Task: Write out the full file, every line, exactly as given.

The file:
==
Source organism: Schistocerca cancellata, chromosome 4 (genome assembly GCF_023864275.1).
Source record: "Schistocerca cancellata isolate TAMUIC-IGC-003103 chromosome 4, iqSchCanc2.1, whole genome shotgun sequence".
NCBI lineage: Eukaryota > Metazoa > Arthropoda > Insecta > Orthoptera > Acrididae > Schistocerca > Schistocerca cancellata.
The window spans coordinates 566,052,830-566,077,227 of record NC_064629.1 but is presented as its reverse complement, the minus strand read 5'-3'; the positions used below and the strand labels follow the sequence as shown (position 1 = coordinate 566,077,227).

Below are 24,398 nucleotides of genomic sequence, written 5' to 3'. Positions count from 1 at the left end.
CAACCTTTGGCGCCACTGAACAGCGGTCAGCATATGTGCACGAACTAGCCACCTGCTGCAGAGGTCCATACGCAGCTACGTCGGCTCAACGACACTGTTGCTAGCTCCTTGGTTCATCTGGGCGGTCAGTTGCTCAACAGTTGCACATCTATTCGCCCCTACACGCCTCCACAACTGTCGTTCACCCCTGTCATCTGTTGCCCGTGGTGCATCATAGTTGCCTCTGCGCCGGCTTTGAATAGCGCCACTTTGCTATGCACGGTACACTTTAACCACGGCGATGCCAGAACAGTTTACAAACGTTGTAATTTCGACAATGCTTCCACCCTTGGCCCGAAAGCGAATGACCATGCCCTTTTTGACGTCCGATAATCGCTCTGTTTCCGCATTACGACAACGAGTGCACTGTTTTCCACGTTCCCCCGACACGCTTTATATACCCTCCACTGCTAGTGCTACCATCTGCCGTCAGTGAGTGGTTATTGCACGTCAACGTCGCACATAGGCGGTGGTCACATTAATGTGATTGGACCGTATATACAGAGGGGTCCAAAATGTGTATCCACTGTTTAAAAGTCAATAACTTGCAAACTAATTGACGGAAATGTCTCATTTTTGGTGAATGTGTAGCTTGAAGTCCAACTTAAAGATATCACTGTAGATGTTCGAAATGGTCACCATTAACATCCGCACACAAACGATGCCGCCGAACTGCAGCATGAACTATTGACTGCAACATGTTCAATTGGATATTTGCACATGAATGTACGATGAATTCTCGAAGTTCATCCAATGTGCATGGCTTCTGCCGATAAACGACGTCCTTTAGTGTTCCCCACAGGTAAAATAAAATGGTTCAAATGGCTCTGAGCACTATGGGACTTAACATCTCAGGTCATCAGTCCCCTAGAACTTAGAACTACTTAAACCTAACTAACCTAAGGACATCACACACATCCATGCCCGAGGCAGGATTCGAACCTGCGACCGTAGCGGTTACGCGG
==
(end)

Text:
Source organism: Schistocerca cancellata, chromosome 4 (genome assembly GCF_023864275.1).
Source record: "Schistocerca cancellata isolate TAMUIC-IGC-003103 chromosome 4, iqSchCanc2.1, whole genome shotgun sequence".
NCBI lineage: Eukaryota > Metazoa > Arthropoda > Insecta > Orthoptera > Acrididae > Schistocerca > Schistocerca cancellata.
The window spans coordinates 566,052,830-566,077,227 of record NC_064629.1 but is presented as its reverse complement, the minus strand read 5'-3'; the positions used below and the strand labels follow the sequence as shown (position 1 = coordinate 566,077,227).

Below are 24,398 nucleotides of genomic sequence, written 5' to 3'. Positions count from 1 at the left end.
CAACCTTTGGCGCCACTGAACAGCGGTCAGCATATGTGCACGAACTAGCCACCTGCTGCAGAGGTCCATACGCAGCTACGTCGGCTCAACGACACTGTTGCTAGCTCCTTGGTTCATCTGGGCGGTCAGTTGCTCAACAGTTGCACATCTATTCGCCCCTACACGCCTCCACAACTGTCGTTCACCCCTGTCATCTGTTGCCCGTGGTGCATCATAGTTGCCTCTGCGCCGGCTTTGAATAGCGCCACTTTGCTATGCACGGTACACTTTAACCACGGCGATGCCAGAACAGTTTACAAACGTTGTAATTTCGACAATGCTTCCACCCTTGGCCCGAAAGCGAATGACCATGCCCTTTTTGACGTCCGATAATCGCTCTGTTTCCGCATTACGACAACGAGTGCACTGTTTTCCACGTTCCCCCGACACGCTTTATATACCCTCCACTGCTAGTGCTACCATCTGCCGTCAGTGAGTGGTTATTGCACGTCAACGTCGCACATAGGCGGTGGTCACATTAATGTGATTGGACCGTATATACAGAGGGGTCCAAAATGTGTATCCACTGTTTAAAAGTCAATAACTTGCAAACTAATTGACGGAAATGTCTCATTTTTGGTGAATGTGTAGCTTGAAGTCCAACTTAAAGATATCACTGTAGATGTTCGAAATGGTCACCATTAACATCCGCACACAAACGATGCCGCCGAACTGCAGCATGAACTATTGACTGCAACATGTTCAATTGGATATTTGCACATGAATGTACGATGAATTCTCGAAGTTCATCCAATGTGCATGGCTTCTGCCGATAAACGACGTCCTTTAGTGTTCCCCACAGGTAAAATAAAATGGTTCAAATGGCTCTGAGCACTATGGGACTTAACATCTCAGGTCATCAGTCCCCTAGAACTTAGAACTACTTAAACCTAACTAACCTAAGGACATCACACACATCCATGCCCGAGGCAGGATTCGAACCTGCGACCGTAGCGGTTACGCGG